If this was a valid law, it should be possible to point to a successful prosecution made under its provisions. There hasn't been one.
The reason this myth has grown legs is because of an article introduced into the Arkansas legal code in 1881. The article in question, which I have reproduced below, is taken from Lexisnexis.
1-4-105. Pronunciation of state name.
Whereas, confusion of practice has arisen in the pronunciation of the name of our state and it is deemed important that the true pronunciation should be determined for use in oral official proceedings.
And, whereas, the matter has been thoroughly investigated by the State Historical Society and the Eclectic Society of Little Rock, which have agreed upon the correct pronunciation as derived from history and the early usage of the American immigrants.
Be it therefore resolved by both houses of the General Assembly, that the only true pronunciation of the name of the state, in the opinion of this body, is that received by the French from the native Indians and committed to writing in the French word representing the sound. It should be pronounced in three (3) syllables, with the final "s" silent, the "a" in each syllable with the Italian sound, and the accent on the first and last syllables. The pronunciation with the accent on the second syllable with the sound of "a" in "man" and the sounding of the terminal "s" is an innovation to be discouraged.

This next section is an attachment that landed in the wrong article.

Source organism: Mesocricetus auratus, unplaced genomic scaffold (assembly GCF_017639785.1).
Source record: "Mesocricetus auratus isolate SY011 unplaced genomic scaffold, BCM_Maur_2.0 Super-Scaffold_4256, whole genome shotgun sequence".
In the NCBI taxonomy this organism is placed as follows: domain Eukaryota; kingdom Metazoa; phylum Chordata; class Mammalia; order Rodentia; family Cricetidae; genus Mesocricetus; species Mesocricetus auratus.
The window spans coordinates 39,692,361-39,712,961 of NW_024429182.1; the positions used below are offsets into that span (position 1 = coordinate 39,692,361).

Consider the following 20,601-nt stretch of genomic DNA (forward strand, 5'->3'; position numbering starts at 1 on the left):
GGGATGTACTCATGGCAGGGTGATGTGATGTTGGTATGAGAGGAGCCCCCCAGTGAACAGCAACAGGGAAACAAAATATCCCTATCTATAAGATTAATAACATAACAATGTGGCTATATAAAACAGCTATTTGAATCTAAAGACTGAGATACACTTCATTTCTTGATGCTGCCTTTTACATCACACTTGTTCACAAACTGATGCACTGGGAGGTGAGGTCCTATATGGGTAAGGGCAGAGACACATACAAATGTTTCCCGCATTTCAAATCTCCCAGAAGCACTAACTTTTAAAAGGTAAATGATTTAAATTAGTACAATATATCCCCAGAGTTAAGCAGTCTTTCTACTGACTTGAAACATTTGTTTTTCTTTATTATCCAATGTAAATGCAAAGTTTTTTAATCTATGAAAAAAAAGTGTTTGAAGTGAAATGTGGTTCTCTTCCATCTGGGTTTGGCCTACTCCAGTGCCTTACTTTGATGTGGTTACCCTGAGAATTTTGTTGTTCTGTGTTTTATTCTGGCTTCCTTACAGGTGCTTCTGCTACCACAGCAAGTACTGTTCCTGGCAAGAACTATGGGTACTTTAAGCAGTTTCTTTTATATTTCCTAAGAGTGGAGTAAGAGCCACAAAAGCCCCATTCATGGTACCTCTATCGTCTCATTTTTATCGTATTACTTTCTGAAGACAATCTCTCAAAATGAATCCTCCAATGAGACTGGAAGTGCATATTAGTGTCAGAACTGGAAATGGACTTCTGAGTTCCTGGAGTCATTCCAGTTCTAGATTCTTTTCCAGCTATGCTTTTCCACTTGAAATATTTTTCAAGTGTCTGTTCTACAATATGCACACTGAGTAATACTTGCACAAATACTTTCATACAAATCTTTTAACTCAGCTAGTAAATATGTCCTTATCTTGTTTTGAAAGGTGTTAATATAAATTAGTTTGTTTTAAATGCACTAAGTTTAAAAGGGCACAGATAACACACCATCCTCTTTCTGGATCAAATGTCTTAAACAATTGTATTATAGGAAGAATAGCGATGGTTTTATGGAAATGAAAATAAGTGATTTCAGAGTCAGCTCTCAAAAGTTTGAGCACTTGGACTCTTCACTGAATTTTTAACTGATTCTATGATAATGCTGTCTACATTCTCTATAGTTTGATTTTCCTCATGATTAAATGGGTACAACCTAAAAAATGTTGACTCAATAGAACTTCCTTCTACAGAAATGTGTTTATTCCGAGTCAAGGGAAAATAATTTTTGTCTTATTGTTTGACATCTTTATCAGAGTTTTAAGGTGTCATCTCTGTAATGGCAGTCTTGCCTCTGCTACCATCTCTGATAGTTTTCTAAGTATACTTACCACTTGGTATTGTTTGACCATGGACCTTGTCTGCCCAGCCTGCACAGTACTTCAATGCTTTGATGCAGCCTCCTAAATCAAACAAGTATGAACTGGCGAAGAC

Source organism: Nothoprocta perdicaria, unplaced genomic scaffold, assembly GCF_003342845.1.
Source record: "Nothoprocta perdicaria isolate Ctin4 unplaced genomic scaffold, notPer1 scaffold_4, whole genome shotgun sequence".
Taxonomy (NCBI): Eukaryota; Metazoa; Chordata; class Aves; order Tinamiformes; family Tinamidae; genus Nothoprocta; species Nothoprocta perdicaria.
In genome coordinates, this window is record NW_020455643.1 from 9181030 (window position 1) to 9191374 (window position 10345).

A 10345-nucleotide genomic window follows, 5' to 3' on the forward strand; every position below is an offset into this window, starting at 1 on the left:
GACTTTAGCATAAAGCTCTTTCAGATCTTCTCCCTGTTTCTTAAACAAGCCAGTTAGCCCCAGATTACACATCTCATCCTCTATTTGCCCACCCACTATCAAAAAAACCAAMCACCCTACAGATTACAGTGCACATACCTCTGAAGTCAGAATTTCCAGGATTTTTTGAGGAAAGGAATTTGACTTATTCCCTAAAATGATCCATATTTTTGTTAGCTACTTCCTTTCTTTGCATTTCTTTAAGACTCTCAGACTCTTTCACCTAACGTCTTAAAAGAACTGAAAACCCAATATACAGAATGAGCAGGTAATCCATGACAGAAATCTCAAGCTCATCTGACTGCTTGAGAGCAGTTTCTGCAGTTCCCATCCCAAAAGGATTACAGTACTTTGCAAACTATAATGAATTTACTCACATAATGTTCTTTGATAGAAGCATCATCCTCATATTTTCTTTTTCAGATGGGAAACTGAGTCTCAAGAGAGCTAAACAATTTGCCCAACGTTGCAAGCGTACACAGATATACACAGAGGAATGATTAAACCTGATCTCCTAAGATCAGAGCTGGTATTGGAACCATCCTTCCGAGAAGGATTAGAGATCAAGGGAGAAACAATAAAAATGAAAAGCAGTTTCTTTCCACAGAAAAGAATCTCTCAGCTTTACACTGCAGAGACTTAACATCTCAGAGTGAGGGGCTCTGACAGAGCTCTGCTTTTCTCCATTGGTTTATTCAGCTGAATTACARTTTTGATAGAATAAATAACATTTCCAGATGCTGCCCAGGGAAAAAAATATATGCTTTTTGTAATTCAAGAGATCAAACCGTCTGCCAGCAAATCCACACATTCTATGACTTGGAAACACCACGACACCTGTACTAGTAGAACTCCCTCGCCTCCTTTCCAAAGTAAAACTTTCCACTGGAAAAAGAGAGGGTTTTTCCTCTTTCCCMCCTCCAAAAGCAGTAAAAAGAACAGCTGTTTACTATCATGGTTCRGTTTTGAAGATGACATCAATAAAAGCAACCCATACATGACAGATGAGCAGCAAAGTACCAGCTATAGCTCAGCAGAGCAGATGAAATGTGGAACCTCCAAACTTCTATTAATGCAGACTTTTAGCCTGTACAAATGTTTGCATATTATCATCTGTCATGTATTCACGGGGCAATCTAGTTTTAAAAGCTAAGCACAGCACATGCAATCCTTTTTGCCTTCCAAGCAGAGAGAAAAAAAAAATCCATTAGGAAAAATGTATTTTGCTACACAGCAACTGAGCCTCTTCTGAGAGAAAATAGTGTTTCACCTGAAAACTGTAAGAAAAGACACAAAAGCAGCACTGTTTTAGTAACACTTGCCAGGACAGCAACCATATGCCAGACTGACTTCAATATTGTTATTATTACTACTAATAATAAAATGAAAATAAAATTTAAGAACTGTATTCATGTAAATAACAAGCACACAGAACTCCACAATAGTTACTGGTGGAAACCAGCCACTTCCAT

HISTORY: Concurrent Resolution No. 4, Acts 1881, p. 216; C. & M. Dig., § 9181a; Pope's Dig., § 11867; A.S.A. 1947, § 5-102.
Note that the provision in the code merely describes the unfavoured pronunciation as "an innovation to be discouraged". That doesn't make that pronunciation illegal — it merely states the official opinion and preference of the state legislature at the time this article was included in the Arkansas legal code.
It may also be of interest that in the neighbouring state of Kansas (where I actually live), there are several place names that include the word Arkansas, like Arkansas City. Here, those place names are actually pronounced as written (though Arkansas City is more often than not simply shortened to 'Ark City' in speech, which renders the pronunciation of the end of the word a moot point).